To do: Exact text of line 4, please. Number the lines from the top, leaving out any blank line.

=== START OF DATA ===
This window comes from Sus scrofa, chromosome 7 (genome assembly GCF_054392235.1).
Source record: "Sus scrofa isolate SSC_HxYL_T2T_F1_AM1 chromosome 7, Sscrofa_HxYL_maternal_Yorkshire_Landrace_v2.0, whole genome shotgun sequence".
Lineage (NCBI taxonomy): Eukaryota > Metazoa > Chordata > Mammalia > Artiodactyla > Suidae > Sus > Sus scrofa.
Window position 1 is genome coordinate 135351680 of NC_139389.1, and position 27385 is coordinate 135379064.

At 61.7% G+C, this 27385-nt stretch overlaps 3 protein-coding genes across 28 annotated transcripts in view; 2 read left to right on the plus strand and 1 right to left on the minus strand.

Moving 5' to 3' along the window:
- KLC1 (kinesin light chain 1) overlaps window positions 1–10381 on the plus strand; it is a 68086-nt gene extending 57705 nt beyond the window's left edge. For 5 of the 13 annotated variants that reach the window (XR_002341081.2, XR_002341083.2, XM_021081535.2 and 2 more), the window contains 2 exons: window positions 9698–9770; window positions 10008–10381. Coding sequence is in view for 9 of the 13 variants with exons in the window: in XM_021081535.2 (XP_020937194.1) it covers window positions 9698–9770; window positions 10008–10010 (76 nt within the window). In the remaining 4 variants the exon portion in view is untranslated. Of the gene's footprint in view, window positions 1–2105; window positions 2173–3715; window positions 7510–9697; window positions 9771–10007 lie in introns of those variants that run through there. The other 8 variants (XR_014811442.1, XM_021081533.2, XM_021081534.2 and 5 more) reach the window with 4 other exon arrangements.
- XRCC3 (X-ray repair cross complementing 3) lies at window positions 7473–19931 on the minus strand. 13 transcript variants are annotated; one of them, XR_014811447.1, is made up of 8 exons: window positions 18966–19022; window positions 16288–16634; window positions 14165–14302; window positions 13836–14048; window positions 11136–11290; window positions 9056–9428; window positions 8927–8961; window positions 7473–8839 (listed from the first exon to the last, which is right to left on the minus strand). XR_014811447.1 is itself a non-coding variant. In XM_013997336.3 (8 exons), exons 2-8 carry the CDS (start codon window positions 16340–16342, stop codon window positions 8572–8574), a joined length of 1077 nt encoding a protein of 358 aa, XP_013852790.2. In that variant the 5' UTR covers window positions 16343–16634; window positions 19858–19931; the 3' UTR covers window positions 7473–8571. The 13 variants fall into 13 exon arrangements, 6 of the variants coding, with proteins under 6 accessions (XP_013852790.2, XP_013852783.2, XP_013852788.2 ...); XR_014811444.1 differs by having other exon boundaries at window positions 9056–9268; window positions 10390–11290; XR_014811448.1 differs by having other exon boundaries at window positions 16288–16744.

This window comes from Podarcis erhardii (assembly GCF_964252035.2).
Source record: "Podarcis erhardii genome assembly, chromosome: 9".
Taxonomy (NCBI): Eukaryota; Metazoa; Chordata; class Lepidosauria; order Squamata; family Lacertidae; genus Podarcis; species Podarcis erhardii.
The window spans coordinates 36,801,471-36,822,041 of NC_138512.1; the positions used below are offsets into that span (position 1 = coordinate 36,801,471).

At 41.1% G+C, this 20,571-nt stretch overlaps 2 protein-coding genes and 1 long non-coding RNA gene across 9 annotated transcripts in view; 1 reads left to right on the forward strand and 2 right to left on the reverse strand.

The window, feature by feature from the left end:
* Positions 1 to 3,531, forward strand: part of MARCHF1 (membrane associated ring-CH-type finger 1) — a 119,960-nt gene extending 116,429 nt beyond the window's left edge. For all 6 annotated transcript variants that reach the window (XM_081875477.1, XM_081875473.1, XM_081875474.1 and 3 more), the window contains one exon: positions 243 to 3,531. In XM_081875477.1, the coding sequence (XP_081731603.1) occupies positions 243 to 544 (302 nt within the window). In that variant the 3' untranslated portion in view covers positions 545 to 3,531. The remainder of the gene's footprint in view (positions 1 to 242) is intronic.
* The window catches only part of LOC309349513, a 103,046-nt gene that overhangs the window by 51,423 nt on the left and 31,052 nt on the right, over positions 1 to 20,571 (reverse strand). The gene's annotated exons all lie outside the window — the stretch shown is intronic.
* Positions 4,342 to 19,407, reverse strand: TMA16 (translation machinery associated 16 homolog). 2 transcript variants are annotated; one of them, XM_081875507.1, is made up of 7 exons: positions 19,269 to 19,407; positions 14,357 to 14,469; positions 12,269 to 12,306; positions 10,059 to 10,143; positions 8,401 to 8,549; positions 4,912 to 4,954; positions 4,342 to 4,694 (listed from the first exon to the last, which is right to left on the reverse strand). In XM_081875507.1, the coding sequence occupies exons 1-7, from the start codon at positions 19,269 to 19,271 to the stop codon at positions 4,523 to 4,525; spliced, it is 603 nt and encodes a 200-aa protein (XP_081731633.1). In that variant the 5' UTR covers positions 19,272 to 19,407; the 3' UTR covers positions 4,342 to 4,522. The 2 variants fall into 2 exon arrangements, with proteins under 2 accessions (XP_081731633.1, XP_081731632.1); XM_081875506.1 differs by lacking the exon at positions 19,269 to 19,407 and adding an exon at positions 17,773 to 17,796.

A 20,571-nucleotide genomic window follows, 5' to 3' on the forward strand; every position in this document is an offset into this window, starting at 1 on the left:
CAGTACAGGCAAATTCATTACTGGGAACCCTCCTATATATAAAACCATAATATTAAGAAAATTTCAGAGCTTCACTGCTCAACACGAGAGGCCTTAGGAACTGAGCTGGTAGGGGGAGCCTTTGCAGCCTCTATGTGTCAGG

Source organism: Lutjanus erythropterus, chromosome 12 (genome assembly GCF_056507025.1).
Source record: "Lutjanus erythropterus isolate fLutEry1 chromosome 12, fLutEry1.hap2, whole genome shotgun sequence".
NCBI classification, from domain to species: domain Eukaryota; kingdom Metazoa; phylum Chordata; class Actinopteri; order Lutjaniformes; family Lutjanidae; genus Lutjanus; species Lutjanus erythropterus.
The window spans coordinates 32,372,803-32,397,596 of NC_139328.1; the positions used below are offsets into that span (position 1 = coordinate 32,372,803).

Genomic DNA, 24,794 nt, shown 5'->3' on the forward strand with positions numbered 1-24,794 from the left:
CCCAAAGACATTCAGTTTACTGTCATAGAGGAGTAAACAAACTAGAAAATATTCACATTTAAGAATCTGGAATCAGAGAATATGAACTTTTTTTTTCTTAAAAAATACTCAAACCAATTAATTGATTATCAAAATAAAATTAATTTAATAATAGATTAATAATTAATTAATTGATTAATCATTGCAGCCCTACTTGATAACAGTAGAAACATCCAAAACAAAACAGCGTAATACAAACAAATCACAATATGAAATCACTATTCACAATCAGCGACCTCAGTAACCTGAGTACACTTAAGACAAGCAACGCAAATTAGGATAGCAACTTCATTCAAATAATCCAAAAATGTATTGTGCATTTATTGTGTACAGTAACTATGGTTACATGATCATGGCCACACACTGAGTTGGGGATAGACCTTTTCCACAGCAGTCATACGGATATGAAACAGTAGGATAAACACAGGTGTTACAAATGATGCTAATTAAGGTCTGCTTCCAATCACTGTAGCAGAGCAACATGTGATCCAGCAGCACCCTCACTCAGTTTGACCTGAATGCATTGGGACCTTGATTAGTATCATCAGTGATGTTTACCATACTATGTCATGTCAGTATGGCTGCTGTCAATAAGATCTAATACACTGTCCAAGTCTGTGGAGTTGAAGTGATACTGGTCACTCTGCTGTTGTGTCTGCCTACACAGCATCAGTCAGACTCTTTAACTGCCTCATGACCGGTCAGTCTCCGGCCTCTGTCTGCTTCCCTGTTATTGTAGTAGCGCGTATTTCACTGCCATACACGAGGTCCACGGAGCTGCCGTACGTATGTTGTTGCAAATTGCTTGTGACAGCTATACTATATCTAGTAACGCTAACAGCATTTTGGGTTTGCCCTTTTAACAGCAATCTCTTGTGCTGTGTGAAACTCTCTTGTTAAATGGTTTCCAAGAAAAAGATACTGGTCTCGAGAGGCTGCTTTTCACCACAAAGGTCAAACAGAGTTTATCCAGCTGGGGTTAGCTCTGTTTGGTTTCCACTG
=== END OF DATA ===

Window position 1 is genome coordinate 135351680 of NC_139389.1, and position 27385 is coordinate 135379064.